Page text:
Indie Comic Review: Aaron and Ahmed

 

Several months ago I pre-ordered Aaron and Ahmed: A Love Story.  The premise was intriguing:
After his fiancée dies during the 9/11 attacks, the question plagues Aaron Goodman. It makes him give up his career as a doctor to become an interrogator/torturer at Guantanamo Bay. And yet, he’s still no less obsessed. He begins overseeing experiments of how meme theory might program people into becoming suicide bombers. (Could there be a science behind terrorism?) Still nothing – until he meets Ahmed, a Gitmo prisoner who might know how the jihadists are using a variation of meme theory in their camps.
To finally learn the truth, Aaron and Ahmed’s search will take them from Gitmo to the jihadist camps in Pakistan right back to Ground Zero in New York City. But where do Ahmed’s real loyalties lie, and will Aaron’s exploration into terrorist camps make him as much of a threat as those he’s protecting his country against?

The book arrived on April 12th.  It sat on my desk as I worked through some of the backlog that had accumulated.  Less than a month later, Bin Laden was dead.

So it was with the real news of Bin Laden’s death that I approached this work of fiction.

At the time the book was written, Bin Laden was, for many people (myself included), more of a myth than a man.  Hope had been all but lost that he would ever be captured.  More likely than not, he was already dead.  His name was just being invoked to instill fear in the West.  In that environment, it invites the mind to wander a bit.  Fiction and fancy replace facts.

But, with the raid on May 1st that finally ended Bin Laden’s life, the story of the terror attacks of September 11th once again return to the harsh realm of truth.

So, with a cold dose of reality, read Aaron and Ahmed…and I was disappointed.  Instead of taking a realistic approach to what it is that makes someone become a suicide bomber (or a Guantanamo Bay interrogator for that matter), Jay Cantor and James Romberger rush through anything of importance and value so they can focus on a mystical mashup of drug-induced vision questing and viral meme theory.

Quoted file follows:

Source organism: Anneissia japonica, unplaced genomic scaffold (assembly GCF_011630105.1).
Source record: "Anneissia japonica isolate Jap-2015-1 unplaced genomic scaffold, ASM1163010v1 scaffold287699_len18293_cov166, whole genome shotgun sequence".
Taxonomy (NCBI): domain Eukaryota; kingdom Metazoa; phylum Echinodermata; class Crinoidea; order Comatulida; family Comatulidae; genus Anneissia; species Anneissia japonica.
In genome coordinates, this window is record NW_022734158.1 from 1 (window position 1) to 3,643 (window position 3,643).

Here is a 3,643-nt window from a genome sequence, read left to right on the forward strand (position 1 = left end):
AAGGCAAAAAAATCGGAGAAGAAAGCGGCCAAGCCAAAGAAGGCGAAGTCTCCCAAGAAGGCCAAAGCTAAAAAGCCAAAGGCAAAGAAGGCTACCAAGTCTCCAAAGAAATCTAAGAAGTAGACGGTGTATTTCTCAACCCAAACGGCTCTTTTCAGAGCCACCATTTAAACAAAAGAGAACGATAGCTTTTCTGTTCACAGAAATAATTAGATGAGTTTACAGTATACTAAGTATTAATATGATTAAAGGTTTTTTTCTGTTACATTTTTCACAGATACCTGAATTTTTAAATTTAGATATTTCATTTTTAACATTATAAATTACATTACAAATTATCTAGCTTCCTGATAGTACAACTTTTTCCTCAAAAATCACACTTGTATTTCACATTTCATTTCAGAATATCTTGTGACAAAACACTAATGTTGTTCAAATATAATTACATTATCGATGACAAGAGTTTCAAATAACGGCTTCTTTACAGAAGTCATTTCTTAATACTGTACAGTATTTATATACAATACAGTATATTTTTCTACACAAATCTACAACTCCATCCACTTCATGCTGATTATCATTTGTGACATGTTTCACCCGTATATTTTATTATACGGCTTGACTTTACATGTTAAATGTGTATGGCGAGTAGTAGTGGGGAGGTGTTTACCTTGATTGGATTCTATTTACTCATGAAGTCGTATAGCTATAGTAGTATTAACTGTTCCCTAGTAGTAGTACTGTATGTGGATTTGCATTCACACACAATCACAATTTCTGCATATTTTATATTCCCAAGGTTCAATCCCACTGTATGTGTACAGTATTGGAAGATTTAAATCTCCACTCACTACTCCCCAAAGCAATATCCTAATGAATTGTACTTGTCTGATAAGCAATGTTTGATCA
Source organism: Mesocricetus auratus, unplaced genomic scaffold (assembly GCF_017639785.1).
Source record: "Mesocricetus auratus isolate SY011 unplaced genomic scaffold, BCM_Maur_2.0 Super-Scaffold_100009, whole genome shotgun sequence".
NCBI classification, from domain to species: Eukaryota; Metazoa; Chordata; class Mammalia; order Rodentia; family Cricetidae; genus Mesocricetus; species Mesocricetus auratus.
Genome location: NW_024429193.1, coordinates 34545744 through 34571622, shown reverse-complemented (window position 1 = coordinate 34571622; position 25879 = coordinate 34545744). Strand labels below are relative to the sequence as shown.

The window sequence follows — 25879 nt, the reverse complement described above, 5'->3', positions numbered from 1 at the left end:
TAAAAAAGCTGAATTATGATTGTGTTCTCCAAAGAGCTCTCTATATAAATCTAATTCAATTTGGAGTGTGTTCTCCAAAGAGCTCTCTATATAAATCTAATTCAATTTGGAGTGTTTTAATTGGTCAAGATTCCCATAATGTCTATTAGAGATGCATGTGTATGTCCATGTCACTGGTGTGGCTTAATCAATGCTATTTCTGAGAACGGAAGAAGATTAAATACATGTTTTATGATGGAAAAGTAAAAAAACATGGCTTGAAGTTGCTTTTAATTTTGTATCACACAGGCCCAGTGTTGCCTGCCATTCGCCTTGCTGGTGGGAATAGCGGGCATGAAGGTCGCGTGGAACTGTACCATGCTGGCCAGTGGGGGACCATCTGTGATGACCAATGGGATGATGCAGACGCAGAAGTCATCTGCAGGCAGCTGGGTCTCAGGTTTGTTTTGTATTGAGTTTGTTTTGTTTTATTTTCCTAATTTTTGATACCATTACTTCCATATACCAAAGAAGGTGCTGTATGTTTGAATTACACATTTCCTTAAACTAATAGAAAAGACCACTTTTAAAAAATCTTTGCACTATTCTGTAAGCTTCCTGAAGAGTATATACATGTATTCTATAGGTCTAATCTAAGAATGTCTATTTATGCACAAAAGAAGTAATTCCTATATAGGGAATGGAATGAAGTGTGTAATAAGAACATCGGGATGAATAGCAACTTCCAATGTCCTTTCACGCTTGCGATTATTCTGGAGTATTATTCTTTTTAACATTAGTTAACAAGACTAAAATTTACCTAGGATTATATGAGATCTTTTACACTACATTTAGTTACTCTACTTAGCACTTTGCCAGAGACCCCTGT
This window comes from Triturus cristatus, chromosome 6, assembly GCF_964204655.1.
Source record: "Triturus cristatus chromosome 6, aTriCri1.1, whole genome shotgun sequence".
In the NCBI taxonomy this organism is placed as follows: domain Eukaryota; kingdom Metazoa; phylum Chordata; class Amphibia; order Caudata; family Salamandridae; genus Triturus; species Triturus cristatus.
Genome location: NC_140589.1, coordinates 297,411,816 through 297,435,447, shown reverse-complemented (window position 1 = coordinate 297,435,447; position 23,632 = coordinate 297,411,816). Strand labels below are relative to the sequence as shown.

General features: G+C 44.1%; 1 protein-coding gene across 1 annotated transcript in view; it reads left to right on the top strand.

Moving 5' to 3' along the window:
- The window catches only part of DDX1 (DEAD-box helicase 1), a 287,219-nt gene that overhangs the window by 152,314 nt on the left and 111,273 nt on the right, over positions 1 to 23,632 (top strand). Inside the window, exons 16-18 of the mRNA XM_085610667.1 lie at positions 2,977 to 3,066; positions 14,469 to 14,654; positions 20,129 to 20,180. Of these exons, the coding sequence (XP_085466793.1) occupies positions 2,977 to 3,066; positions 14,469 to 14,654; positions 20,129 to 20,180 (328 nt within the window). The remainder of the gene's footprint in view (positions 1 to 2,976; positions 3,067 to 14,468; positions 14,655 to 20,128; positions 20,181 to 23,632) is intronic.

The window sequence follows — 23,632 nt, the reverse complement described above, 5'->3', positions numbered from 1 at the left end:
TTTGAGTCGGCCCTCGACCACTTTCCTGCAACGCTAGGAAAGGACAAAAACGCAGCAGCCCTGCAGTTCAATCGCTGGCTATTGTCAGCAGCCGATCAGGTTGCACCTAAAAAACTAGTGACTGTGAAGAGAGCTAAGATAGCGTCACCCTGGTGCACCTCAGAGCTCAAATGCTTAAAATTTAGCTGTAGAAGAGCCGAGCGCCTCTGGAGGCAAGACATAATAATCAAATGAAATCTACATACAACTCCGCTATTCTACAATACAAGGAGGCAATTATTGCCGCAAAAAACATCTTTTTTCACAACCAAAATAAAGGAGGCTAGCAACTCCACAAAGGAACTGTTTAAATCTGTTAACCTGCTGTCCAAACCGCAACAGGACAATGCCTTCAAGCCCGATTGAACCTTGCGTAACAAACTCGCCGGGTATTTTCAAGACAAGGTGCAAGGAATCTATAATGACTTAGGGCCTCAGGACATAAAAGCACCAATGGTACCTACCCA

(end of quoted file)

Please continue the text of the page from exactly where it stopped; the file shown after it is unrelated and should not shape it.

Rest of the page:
No one in the book behaves in a believable or rational manner.  From the protagonist’s immediate decision in the wake of the September 11th attacks to become an interrogator, to the immediate acceptance of that same protagonist by the super secretive Man of the Mountain (a mystical version of Osama Bin Laden), everything happens too quickly and without any explanation.  For a book that purports to provide an in-depth analysis and propose some explanations, this is an insurmountable flaw.

By the time I reached the end of the book I was left with more questions than ever before.  There had been no real explanation for the meme theory.  There had been no exploration of any other ideas or theories.  There had been no revelation or resolution to the relationship between the main characters (love story indeed).  All of it could be summed up with the question, “What was the point?”

As far as I can tell, the pointwas to write a fanciful story that explored one man’s ideas about the power of memes and their potential real world application.  He chose to anchor it in a real-world setting that was full of questions and precious few answers.  Instead of doing careful research and fully exploring the situation and all of its complexities and vagueries (politics, economics, religion, cultural encroachment, historical context, identity, to name a few), Aaron and Ahmed became a story that did not treat the subject matter with much compassion or respect.

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